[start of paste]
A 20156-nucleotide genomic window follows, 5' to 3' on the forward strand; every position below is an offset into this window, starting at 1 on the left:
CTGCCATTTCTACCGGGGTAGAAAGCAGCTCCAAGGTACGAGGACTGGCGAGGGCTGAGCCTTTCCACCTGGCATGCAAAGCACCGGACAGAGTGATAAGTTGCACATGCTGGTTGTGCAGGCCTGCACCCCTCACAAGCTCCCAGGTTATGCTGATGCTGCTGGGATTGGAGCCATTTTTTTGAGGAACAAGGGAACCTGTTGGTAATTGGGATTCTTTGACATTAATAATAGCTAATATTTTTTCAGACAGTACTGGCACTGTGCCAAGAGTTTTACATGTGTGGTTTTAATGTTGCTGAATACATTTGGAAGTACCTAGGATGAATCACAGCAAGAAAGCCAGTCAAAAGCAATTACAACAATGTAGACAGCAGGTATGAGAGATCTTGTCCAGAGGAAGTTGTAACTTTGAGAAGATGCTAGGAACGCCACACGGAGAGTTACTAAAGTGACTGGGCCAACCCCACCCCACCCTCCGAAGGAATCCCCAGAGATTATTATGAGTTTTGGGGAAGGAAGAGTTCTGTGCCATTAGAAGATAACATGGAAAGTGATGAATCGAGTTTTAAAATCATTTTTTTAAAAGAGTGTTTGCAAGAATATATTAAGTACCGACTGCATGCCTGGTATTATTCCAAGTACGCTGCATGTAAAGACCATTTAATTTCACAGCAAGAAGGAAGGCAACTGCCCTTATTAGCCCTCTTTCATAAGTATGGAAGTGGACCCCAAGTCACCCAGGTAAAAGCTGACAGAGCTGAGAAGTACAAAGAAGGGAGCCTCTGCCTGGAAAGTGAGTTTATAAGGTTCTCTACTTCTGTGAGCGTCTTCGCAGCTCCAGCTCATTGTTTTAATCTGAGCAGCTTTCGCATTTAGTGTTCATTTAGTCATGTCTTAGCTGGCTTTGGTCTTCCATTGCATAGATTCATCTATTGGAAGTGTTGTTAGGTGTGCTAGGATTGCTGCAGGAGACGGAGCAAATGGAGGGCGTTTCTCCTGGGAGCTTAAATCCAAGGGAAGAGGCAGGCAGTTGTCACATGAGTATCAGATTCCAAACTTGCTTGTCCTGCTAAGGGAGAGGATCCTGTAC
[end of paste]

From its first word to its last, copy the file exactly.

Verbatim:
A 20156-nucleotide genomic window follows, 5' to 3' on the forward strand; every position below is an offset into this window, starting at 1 on the left:
CTGCCATTTCTACCGGGGTAGAAAGCAGCTCCAAGGTACGAGGACTGGCGAGGGCTGAGCCTTTCCACCTGGCATGCAAAGCACCGGACAGAGTGATAAGTTGCACATGCTGGTTGTGCAGGCCTGCACCCCTCACAAGCTCCCAGGTTATGCTGATGCTGCTGGGATTGGAGCCATTTTTTTGAGGAACAAGGGAACCTGTTGGTAATTGGGATTCTTTGACATTAATAATAGCTAATATTTTTTCAGACAGTACTGGCACTGTGCCAAGAGTTTTACATGTGTGGTTTTAATGTTGCTGAATACATTTGGAAGTACCTAGGATGAATCACAGCAAGAAAGCCAGTCAAAAGCAATTACAACAATGTAGACAGCAGGTATGAGAGATCTTGTCCAGAGGAAGTTGTAACTTTGAGAAGATGCTAGGAACGCCACACGGAGAGTTACTAAAGTGACTGGGCCAACCCCACCCCACCCTCCGAAGGAATCCCCAGAGATTATTATGAGTTTTGGGGAAGGAAGAGTTCTGTGCCATTAGAAGATAACATGGAAAGTGATGAATCGAGTTTTAAAATCATTTTTTTAAAAGAGTGTTTGCAAGAATATATTAAGTACCGACTGCATGCCTGGTATTATTCCAAGTACGCTGCATGTAAAGACCATTTAATTTCACAGCAAGAAGGAAGGCAACTGCCCTTATTAGCCCTCTTTCATAAGTATGGAAGTGGACCCCAAGTCACCCAGGTAAAAGCTGACAGAGCTGAGAAGTACAAAGAAGGGAGCCTCTGCCTGGAAAGTGAGTTTATAAGGTTCTCTACTTCTGTGAGCGTCTTCGCAGCTCCAGCTCATTGTTTTAATCTGAGCAGCTTTCGCATTTAGTGTTCATTTAGTCATGTCTTAGCTGGCTTTGGTCTTCCATTGCATAGATTCATCTATTGGAAGTGTTGTTAGGTGTGCTAGGATTGCTGCAGGAGACGGAGCAAATGGAGGGCGTTTCTCCTGGGAGCTTAAATCCAAGGGAAGAGGCAGGCAGTTGTCACATGAGTATCAGATTCCAAACTTGCTTGTCCTGCTAAGGGAGAGGATCCTGTAC